Agriculture and Irrigation
The BlueCap Hydro Technology can be installed in valves or gates of small weirs in irrigation canals and pipes. Reports demonstrate that a reduction of energy consumption of the irrigation process of 20% is feasible. Repair or renewal of the weirs will lead to reduction of water spillage and water fees. The generated electricity may be used for increased and more powerful irrigation activities and water storage, resulting in an enlarged irrigation area and irrigation potential during the dry season.
We focus on reducing water use and energy consumption. Only in the Bible the ratio water to wine is one to one. The current standard irrigation technology requires a ratio of water to wine of more than 350 liters to one. Precipitation and glacier volume will change. In mountainous areas, one can expect a progressive decrease in peak snow accumulation. These evolutions will impact runoff volumes and seasonality. Moreover, change in climate patterns will affect seasonality of streamflows, particularly in snow- or ice-dominated catchments. Water scarcity is increasing, and water allocation for vineyards is under pressure. Irrigation (pump) activities consume substantial electricity quantities (together with cooling and storage facilities) and agricultural machinery use a substantial amount of diesel. By applying the BlueCap Hydro Technology, vineyards can reduce their carbon- and water footprint and respond to the growing popularity of ecological and biological wines.
Water Conveyance Systems
The BlueCap Hydro Technology can be applied in water transport systems to control the flow and the pressure of the water. Installing the BlueCap Hydro Generator at the intake and/or outtake points, drinking water companies and wastewater treatment facilities can substantially reduce their electricity costs and carbon footprint.
The water industry became one of the most energy intensive sectors during the last decades, consuming 4% of global electricity in 2014 for the extraction, distribution, and treatment processes. This share is projected to double in 2040 (source: Crespo).
BlueCap Hydro Generators can be installed at the intake weir of a run-of-river hydropower installation, in a water conveyance pipe or canal, and/or directly in the penstock. Installation in the in the tail race is the cheapest and most efficient application of the technology. The generation capacity of existing power plants can be more cost-efficient since the water is discharged anyway. Further, all the civil and electrical works and transmit connections are already there.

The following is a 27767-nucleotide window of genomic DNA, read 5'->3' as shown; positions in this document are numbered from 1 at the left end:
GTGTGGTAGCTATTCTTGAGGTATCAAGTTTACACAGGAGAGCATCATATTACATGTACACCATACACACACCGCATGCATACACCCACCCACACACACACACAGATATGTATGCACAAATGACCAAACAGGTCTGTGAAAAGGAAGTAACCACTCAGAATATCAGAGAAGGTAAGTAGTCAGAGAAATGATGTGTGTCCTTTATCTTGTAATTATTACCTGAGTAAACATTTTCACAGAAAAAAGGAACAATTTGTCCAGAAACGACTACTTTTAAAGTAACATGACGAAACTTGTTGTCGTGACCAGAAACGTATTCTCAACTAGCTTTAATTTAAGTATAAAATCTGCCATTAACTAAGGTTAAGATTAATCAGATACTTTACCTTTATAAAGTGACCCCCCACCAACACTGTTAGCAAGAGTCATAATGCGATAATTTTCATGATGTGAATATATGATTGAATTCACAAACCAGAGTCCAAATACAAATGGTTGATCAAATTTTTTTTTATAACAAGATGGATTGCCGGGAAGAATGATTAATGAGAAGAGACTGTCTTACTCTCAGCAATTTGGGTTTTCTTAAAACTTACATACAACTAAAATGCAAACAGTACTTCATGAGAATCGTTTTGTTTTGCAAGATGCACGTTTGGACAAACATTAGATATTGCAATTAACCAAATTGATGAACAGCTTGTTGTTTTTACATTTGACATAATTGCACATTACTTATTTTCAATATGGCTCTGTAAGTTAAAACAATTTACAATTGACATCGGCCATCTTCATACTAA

Worldwide there are many small hydropower run-of-river hydropower installations that are non-functional, broken, or have been shut down. Application of the BlueCap Hydro Technology can make them economical viable again.
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With the BlueCap Hydro Technology, it becomes technologically and economically feasible to develop micro hydropower plants in remote areas, often in combination with other renewable energy sources. A mini grid can be constructed, and if needed, several existing and planned public functions and economic activities can be connected. The local community can be trained for operational management and maintenance and repair, with long-term back-up (also financially) of the local partner of BlueCap Hydro.
The policy debate regarding the sustainable management of water resources is reflected in two European policies: the Water Framework Directive (WFD)(2000/60/EC) and the RES Directive (2009/28/EC) on the promotion of the use of energy from renewable sources. The directives stipulate also that fish obstacles are to be removed even in small rivers. In Bavaria alone, there are several thousand existing traverse structures, such as weirs, that will have to be converted. Many of those weirs also meet the prerequisites for the BlueCap Hydro Technology.
With respect to new micro hydropower development, only recently new methods like Artificial Neural Networks and regression models are used to predict the energy recovery potential for micro hydropower in on-demand pressurized irrigation networks across a large spatial scale. Using these technologies, it was concluded that 21.05 GWh of energy potential could have been recovered using micro hydropower during the 2018 irrigation season in the Spanish provinces of Seville and Cordoba.